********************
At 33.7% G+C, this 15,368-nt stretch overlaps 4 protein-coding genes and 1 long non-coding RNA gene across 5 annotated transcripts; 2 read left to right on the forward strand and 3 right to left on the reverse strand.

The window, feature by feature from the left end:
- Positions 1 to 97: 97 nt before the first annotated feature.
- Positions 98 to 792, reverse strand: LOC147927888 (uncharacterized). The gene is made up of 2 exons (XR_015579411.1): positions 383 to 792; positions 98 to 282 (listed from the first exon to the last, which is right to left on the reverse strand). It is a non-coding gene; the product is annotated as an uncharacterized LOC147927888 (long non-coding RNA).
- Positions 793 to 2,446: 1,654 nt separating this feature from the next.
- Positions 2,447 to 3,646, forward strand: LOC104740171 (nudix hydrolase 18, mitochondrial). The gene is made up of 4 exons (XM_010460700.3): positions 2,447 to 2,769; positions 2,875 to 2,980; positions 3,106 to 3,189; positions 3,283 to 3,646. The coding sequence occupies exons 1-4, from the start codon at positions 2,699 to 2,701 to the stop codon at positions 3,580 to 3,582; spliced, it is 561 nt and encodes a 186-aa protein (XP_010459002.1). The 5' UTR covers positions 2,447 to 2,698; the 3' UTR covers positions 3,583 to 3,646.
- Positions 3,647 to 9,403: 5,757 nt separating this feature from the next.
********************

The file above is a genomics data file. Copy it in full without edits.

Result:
At 33.7% G+C, this 15,368-nt stretch overlaps 4 protein-coding genes and 1 long non-coding RNA gene across 5 annotated transcripts; 2 read left to right on the forward strand and 3 right to left on the reverse strand.

The window, feature by feature from the left end:
- Positions 1 to 97: 97 nt before the first annotated feature.
- Positions 98 to 792, reverse strand: LOC147927888 (uncharacterized). The gene is made up of 2 exons (XR_015579411.1): positions 383 to 792; positions 98 to 282 (listed from the first exon to the last, which is right to left on the reverse strand). It is a non-coding gene; the product is annotated as an uncharacterized LOC147927888 (long non-coding RNA).
- Positions 793 to 2,446: 1,654 nt separating this feature from the next.
- Positions 2,447 to 3,646, forward strand: LOC104740171 (nudix hydrolase 18, mitochondrial). The gene is made up of 4 exons (XM_010460700.3): positions 2,447 to 2,769; positions 2,875 to 2,980; positions 3,106 to 3,189; positions 3,283 to 3,646. The coding sequence occupies exons 1-4, from the start codon at positions 2,699 to 2,701 to the stop codon at positions 3,580 to 3,582; spliced, it is 561 nt and encodes a 186-aa protein (XP_010459002.1). The 5' UTR covers positions 2,447 to 2,698; the 3' UTR covers positions 3,583 to 3,646.
- Positions 3,647 to 9,403: 5,757 nt separating this feature from the next.